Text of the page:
Long-tailed Hawk

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Image:LongtailedHawk.jpg

Common Name: Long-tailed Hawk
Scientific Name: Urotriorchis macrourus

Size: 22-26 inches (56-65 cm); Wingspan: 32-35 inches (81-90 cm)

Habitat: Africa; western and central Africa.

This hawk lives secretively in dense forests, and is only noticeable when it flies into clearings.

Status: Least Concern. Global population: Unknown amount of adult individuals. Major threats include wetland desiccation and drainage; persecution by shooting; pollution, especially from excessive pesticide use in and around wetlands (although widespread bans have reduced this threat somewhat), and poisoning by heavy metals, notably the consumption of lead-shot through feeding on contaminated carrion.

Diet: It primarily eats squirrels and small birds; it can also hunt chickens in the villages close to the forest.

They spend most of their time in the treetops looking for quarry. It kills prey by breaking the neck.

Nesting: The adult is dark slate above, paler grey on the cheeks and mantle, and darker on the wings. The rump is smoke grey, sometimes with white spots; the upper tail coverts pure white. The tail is black, graduated, the feathers tipped white and with four irregular crossbars of white. The primaries and secondaries are brown, barred black and notched with white on base of inner webs. The chin and lower throat are grey. The rest of the under parts as far as the thighs are chestnut; with white under-tail coverts. The underside of wings and tail are barred black and white. The eyes are reddish yellow, the cere and feet pale yellow.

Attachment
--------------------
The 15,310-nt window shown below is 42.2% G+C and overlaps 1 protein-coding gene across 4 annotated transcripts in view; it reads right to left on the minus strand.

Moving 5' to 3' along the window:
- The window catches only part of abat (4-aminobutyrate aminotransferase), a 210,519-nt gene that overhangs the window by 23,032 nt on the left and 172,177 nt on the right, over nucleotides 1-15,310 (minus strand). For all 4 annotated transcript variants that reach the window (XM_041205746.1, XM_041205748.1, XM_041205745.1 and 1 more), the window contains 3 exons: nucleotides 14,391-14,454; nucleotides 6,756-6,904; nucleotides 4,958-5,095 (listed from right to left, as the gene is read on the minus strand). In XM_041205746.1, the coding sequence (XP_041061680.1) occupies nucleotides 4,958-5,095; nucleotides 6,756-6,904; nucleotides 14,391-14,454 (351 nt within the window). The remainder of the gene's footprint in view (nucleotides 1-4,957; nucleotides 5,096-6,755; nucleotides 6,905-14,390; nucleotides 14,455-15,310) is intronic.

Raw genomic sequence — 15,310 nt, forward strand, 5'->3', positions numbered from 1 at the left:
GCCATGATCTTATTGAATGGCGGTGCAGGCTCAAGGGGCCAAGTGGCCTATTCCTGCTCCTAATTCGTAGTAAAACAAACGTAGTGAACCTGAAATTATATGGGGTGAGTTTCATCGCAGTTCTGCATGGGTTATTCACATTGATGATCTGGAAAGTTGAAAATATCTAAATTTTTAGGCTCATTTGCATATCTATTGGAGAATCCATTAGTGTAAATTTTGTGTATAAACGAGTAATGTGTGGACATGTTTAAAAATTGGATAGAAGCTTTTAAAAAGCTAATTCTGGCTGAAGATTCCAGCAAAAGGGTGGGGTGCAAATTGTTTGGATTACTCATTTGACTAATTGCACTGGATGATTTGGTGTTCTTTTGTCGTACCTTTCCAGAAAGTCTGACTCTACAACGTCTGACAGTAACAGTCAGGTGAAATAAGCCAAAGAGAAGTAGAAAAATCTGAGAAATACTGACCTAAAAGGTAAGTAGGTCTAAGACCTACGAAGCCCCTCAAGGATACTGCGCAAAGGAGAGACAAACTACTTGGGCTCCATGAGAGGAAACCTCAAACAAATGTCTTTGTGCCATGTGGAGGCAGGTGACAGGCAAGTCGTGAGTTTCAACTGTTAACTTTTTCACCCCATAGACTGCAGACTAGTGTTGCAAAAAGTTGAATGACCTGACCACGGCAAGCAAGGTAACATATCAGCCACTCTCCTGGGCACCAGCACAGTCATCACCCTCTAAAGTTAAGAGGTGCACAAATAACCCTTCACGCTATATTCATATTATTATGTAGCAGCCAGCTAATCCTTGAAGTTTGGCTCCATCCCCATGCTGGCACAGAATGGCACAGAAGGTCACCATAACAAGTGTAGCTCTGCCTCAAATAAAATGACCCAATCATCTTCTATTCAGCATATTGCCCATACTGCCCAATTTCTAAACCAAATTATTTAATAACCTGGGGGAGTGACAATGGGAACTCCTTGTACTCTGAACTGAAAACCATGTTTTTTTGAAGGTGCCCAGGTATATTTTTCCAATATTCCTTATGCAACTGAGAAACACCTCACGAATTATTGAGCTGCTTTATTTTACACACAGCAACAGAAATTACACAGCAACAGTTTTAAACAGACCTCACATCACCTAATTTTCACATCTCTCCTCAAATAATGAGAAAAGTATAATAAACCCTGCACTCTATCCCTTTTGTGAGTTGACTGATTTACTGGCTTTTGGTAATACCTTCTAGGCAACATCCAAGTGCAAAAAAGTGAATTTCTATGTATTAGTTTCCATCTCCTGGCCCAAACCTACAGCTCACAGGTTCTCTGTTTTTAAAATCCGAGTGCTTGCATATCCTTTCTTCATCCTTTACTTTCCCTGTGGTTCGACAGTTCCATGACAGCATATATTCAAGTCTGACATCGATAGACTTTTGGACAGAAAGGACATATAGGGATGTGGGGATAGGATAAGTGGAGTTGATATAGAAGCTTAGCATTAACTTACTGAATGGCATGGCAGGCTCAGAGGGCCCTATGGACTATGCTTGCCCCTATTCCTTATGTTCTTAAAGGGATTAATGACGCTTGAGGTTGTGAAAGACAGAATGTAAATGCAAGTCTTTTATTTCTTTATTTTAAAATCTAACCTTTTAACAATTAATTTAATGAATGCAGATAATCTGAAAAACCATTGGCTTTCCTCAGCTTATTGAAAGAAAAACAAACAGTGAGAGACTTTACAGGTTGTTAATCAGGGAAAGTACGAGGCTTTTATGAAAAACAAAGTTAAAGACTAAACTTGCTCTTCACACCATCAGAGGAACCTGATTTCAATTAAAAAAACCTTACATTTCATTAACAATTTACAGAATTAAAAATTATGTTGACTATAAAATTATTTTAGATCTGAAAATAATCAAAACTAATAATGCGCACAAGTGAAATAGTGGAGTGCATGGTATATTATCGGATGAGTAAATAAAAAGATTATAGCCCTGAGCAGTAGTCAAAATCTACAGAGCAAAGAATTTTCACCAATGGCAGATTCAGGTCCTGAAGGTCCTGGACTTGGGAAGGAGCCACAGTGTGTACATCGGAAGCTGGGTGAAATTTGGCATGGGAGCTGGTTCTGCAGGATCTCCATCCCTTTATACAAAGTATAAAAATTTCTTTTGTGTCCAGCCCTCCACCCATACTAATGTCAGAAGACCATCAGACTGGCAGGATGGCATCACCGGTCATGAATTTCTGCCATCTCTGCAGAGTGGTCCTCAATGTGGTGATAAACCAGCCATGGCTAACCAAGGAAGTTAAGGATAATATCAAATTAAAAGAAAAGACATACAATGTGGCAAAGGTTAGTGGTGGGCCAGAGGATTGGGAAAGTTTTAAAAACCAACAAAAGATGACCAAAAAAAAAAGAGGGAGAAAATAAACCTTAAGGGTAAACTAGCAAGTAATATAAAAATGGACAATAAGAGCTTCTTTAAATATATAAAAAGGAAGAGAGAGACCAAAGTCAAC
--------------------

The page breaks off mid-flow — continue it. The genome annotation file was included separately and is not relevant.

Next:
Immatures are blackish brown above, including the upper-tail coverts, with tawny markings. The tail is broadly banded black and brown above, black and white below, perhaps shorter than that of the adult. Under parts are white, sometimes almost unmarked, sometimes with large blackish spots on breast and sides.

The mating season occurs in July and August, when the pair build a nest on a high tree. Little is known regarding nesting and incubating the young.

Cool Facts: Since the tail comprises about 56% of this raptor's total length, this species ties with the Cinereous Harrier as the raptor with the longest tail relative to its body size.

This 3D Model is found in Songbird ReMix Birds of Prey Volume II: Hawks of the Old World

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